The new temporary pastor of Hope Community Church was everything Mara Zimmer was trying to avoid. Jacob Durand was young, good-looking and interested. She was terrified that if he learned about her tragic past, he'd turn his back on her, too.
Jacob didn't know what Mara was hiding, only that somehow she'd managed to steal his heart. Yet, he had no right to feel the way he did. Soon his tenure as pastor would be over, and he'd move on to greater opportunities. How could he leave behind the woman he longed to marry?
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"The commitment is for six months."
Jacob Durand gripped the arms of the green leather chair. Dread slithered through him and settled in the pit of his stomach. "Six months!You want me to go to Washington State for six months?"
Leland Campbell steepled his graceful hands on the expansive oak desk. His lined face took on a settled expression and his dark eyes assessed Jacob. "Yes, I do."
As a boy, Jacob had squirmed beneath that intense stare, but now he sat straighter and met it head-on. "I thought we had this all worked out. I'd come on board here as a junior associate pastor."
"I've been praying about that. You know I would love to have you on staff at Shepherd's Way. But I need you to do this for me first."
Leland sat back, and the black leather captain's chair silently moved with him. "I received a call from my brother Ben a few days ago. Actually, on the day of your graduation from seminary. It seems the pastor of their community church has gone home to be with the Lord. They are in need of an interim pastor until a permanent replacement can be secured. I want you to go."
Jacob recognized the expression on his grand-father's face. Pastor Leland Campbell had made up his mind, and nothing would make him budge.
All of Jacob's plans skittered away. Disappointment oozed through his veins. Through four years of college, two years of grad school and three years of seminary, he'd looked forward to finally working and learning from his grandfather. He glommed on to the first excuse that came to mind. "I'm not ready to pastor a church on my own."
"Nonsense. And I doubt you'll be there for the whole six months. I'm sure a permanent replacement will be found sooner than that."
Mentally scrambling, Jacob asked, "What will the associate pastors of that church think, having someone so young and inexperienced assigned to lead their church?"
"You will gain experience, Jacob. Don't worry about what anyone else thinks."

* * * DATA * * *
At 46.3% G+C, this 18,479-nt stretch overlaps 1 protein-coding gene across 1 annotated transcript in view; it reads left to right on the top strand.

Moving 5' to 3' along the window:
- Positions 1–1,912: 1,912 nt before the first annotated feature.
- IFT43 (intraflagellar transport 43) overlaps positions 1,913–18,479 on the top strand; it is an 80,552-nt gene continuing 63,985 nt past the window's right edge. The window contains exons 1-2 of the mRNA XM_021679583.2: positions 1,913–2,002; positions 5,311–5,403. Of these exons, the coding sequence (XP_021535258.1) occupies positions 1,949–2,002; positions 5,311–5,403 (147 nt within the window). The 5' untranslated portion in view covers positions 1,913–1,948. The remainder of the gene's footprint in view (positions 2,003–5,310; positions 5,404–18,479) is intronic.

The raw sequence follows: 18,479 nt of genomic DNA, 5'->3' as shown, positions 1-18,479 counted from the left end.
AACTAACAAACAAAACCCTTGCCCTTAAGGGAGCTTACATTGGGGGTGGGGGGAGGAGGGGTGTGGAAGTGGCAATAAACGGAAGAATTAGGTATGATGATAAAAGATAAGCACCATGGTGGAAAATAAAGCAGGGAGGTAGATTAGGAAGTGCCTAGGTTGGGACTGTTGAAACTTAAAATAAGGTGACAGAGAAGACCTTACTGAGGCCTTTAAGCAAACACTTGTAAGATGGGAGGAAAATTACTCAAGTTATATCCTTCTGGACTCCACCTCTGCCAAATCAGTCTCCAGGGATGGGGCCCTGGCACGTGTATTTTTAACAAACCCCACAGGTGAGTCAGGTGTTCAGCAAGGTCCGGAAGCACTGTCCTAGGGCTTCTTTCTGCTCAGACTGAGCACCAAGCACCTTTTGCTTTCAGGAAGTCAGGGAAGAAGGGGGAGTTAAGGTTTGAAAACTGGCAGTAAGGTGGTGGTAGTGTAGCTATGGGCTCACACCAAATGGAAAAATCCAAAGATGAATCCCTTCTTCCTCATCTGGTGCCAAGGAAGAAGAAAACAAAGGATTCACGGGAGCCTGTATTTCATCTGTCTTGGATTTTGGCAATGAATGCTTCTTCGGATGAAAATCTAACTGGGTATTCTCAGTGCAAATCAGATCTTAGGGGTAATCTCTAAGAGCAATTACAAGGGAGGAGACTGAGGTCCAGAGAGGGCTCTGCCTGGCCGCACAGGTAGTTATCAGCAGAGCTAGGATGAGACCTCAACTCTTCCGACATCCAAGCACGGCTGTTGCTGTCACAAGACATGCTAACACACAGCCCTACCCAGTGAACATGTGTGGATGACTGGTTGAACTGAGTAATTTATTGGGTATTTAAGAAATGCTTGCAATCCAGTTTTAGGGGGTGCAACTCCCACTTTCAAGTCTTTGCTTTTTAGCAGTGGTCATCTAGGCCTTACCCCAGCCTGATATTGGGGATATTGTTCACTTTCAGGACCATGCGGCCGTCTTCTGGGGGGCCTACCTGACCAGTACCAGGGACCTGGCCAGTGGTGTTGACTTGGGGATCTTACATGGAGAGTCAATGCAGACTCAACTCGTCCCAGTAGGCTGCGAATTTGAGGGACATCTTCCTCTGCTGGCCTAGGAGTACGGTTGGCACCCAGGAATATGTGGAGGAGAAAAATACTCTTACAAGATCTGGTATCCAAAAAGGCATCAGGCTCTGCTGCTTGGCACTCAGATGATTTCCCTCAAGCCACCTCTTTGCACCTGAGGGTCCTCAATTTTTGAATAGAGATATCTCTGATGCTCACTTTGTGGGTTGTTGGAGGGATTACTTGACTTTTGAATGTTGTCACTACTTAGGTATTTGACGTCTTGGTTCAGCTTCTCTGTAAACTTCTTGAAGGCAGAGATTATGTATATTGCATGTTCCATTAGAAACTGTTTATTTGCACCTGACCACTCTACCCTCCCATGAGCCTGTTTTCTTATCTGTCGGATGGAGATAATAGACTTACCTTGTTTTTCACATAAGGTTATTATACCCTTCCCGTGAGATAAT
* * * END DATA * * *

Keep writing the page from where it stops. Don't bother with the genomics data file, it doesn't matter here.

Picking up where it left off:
Jacob stared at the full bookcases behind his grandfather. His heart raced as he examined the thought of leading a small community church. Terrifying, thrilling. A perfect opportunity to prove to his grandfather, to his father—and to himself—that he was ready to be up front.
This just might be a good thing. It would certainly accelerate his plans. Readjust and forge ahead. His plans lined up again. "All right. I'll go."
The pleasure in his grandfather's expression made Jacob determined to do a good job. Leland Campbell had been Jacob's hero since he was a child. Jacob wanted to be just like his grandfather, much to his father's criticism.
It wasn't so much that William Durand had disapproved of the church or his father-in-law. He'd wanted his only son to follow in his footsteps, to take over the successful business he'd started before Jacob was born.
That wasn't Jacob's dream, and the opposing goals between father and son created tension in the relationship.
Jacob rose to leave, his mind whirling with all the details that he'd need to take care of before heading north.
His grandfather came around the desk and put a hand on his shoulder. "Remember, Jacob. Don't put God in a box. He can do more than you can imagine."
Three days later, Jacob stared at the cedar-sided box of a structure that housed Hope Community Church in the small Pacific Northwest town of Hope, Washington. Majestic cedars provided shade for the lush green lawn and meticulous flower beds.
A far cry from the state-of-the-art world of Shepherd's Way located in the heart of the marina district in San Francisco.
With a sigh of resignation and a reminder to himself that his time in Hope was a means to an end, Jacob climbed from his SUV and headed up the walkway. He took a moment to absorb the outdoors. Fresh April air filled his lungs, revitalizing in its crispness. The only sound he heard was a distant bird. A calm peacefulness filled his soul.
He opened the wood door of the church. Stale air hit him as he stepped inside. The dark, small vestibule had one lone table that supported a single unlit candle in a pewter holder. The inner sanctuary was equally dark. Heavy damask curtains covering the floor-to-ceiling windows were drawn closed.
Jacob gamely drew back one curtain to allow sunlight to brighten the room. Surprisingly, no dust rose to tickle his nose. At least the place was clean.